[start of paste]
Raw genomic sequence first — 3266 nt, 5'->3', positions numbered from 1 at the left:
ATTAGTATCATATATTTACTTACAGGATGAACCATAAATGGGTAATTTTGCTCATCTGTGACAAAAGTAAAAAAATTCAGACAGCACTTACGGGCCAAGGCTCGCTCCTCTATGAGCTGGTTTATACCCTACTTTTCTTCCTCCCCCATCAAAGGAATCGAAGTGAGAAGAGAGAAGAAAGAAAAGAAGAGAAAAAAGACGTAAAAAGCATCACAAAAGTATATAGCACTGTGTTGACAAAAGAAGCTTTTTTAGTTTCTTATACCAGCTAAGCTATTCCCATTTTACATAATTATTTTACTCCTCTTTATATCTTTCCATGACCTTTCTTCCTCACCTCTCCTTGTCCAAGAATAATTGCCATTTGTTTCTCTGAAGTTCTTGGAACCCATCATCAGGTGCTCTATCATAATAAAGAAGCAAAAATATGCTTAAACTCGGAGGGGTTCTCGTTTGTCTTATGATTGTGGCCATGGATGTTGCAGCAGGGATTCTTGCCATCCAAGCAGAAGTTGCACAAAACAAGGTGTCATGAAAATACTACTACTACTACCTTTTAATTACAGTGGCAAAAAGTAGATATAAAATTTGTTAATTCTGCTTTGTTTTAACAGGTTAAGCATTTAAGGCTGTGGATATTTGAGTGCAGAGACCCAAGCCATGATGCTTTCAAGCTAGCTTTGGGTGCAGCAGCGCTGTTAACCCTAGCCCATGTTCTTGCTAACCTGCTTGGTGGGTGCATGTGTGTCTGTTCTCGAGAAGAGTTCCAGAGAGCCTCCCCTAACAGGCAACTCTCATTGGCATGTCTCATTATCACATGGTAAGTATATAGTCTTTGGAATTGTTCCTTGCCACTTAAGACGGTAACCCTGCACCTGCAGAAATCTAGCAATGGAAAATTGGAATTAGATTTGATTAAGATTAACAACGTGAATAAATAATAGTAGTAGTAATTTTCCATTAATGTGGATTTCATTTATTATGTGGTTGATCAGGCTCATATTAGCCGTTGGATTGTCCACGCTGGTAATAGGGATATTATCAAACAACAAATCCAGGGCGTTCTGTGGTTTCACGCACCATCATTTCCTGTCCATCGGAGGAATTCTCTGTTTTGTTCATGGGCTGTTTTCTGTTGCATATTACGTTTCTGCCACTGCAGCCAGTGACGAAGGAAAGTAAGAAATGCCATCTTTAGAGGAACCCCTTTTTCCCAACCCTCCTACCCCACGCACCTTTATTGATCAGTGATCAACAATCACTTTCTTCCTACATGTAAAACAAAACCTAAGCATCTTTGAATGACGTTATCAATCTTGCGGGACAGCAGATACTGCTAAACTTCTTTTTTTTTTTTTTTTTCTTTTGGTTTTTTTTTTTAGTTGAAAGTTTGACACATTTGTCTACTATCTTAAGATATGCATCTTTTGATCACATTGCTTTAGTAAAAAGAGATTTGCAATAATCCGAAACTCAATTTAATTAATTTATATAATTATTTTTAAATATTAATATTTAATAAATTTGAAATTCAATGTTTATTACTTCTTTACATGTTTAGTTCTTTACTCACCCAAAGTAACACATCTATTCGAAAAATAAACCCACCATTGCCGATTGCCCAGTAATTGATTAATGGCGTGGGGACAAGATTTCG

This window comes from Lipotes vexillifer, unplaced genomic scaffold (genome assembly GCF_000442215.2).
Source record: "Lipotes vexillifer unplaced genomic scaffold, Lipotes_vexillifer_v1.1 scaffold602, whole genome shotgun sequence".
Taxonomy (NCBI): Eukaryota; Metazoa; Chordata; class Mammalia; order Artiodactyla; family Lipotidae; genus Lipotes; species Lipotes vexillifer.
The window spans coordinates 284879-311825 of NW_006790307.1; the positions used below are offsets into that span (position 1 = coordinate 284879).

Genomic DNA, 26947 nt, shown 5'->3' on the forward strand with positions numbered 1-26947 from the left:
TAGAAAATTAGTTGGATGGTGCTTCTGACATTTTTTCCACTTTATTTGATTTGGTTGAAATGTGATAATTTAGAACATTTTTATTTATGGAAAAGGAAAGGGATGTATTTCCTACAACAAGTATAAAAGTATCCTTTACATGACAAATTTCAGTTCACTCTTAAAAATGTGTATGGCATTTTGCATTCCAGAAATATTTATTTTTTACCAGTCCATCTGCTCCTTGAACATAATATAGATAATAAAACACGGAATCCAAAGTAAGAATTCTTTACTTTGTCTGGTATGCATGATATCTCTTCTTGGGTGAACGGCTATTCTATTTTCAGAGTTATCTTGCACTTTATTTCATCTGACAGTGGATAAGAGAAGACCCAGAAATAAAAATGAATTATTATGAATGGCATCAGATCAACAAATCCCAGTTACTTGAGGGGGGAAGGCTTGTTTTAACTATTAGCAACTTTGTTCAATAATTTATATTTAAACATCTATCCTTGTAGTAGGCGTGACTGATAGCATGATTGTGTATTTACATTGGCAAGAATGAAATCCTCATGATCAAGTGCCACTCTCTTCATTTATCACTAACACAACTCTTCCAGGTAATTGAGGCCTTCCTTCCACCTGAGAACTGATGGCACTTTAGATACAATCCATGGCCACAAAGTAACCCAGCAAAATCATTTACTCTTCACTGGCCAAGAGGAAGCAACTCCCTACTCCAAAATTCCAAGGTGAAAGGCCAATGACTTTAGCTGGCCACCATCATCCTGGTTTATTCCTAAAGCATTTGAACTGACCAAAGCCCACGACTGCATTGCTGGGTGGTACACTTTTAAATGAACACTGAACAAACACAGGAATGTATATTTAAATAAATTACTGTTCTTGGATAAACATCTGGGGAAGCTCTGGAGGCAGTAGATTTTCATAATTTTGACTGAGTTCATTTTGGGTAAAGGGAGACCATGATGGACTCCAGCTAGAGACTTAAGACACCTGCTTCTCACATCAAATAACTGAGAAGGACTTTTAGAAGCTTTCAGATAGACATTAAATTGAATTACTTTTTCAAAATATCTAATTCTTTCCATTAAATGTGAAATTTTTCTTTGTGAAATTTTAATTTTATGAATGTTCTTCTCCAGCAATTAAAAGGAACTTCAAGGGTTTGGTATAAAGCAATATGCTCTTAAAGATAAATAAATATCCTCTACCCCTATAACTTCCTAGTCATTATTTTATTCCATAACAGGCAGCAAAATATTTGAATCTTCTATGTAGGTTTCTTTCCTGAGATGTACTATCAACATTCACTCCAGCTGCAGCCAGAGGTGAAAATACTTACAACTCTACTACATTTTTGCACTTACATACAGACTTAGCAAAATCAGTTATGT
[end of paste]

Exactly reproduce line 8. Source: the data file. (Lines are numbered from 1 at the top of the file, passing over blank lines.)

TAGAAAATTAGTTGGATGGTGCTTCTGACATTTTTTCCACTTTATTTGATTTGGTTGAAATGTGATAATTTAGAACATTTTTATTTATGGAAAAGGAAAGGGATGTATTTCCTACAACAAGTATAAAAGTATCCTTTACATGACAAATTTCAGTTCACTCTTAAAAATGTGTATGGCATTTTGCATTCCAGAAATATTTATTTTTTACCAGTCCATCTGCTCCTTGAACATAATATAGATAATAAAACACGGAATCCAAAGTAAGAATTCTTTACTTTGTCTGGTATGCATGATATCTCTTCTTGGGTGAACGGCTATTCTATTTTCAGAGTTATCTTGCACTTTATTTCATCTGACAGTGGATAAGAGAAGACCCAGAAATAAAAATGAATTATTATGAATGGCATCAGATCAACAAATCCCAGTTACTTGAGGGGGGAAGGCTTGTTTTAACTATTAGCAACTTTGTTCAATAATTTATATTTAAACATCTATCCTTGTAGTAGGCGTGACTGATAGCATGATTGTGTATTTACATTGGCAAGAATGAAATCCTCATGATCAAGTGCCACTCTCTTCATTTATCACTAACACAACTCTTCCAGGTAATTGAGGCCTTCCTTCCACCTGAGAACTGATGGCACTTTAGATACAATCCATGGCCACAAAGTAACCCAGCAAAATCATTTACTCTTCACTGGCCAAGAGGAAGCAACTCCCTACTCCAAAATTCCAAGGTGAAAGGCCAATGACTTTAGCTGGCCACCATCATCCTGGTTTATTCCTAAAGCATTTGAACTGACCAAAGCCCACGACTGCATTGCTGGGTGGTACACTTTTAAATGAACACTGAACAAACACAGGAATGTATATTTAAATAAATTACTGTTCTTGGATAAACATCTGGGGAAGCTCTGGAGGCAGTAGATTTTCATAATTTTGACTGAGTTCATTTTGGGTAAAGGGAGACCATGATGGACTCCAGCTAGAGACTTAAGACACCTGCTTCTCACATCAAATAACTGAGAAGGACTTTTAGAAGCTTTCAGATAGACATTAAATTGAATTACTTTTTCAAAATATCTAATTCTTTCCATTAAATGTGAAATTTTTCTTTGTGAAATTTTAATTTTATGAATGTTCTTCTCCAGCAATTAAAAGGAACTTCAAGGGTTTGGTATAAAGCAATATGCTCTTAAAGATAAATAAATATCCTCTACCCCTATAACTTCCTAGTCATTATTTTATTCCATAACAGGCAGCAAAATATTTGAATCTTCTATGTAGGTTTCTTTCCTGAGATGTACTATCAACATTCACTCCAGCTGCAGCCAGAGGTGAAAATACTTACAACTCTACTACATTTTTGCACTTACATACAGACTTAGCAAAATCAGTTATGT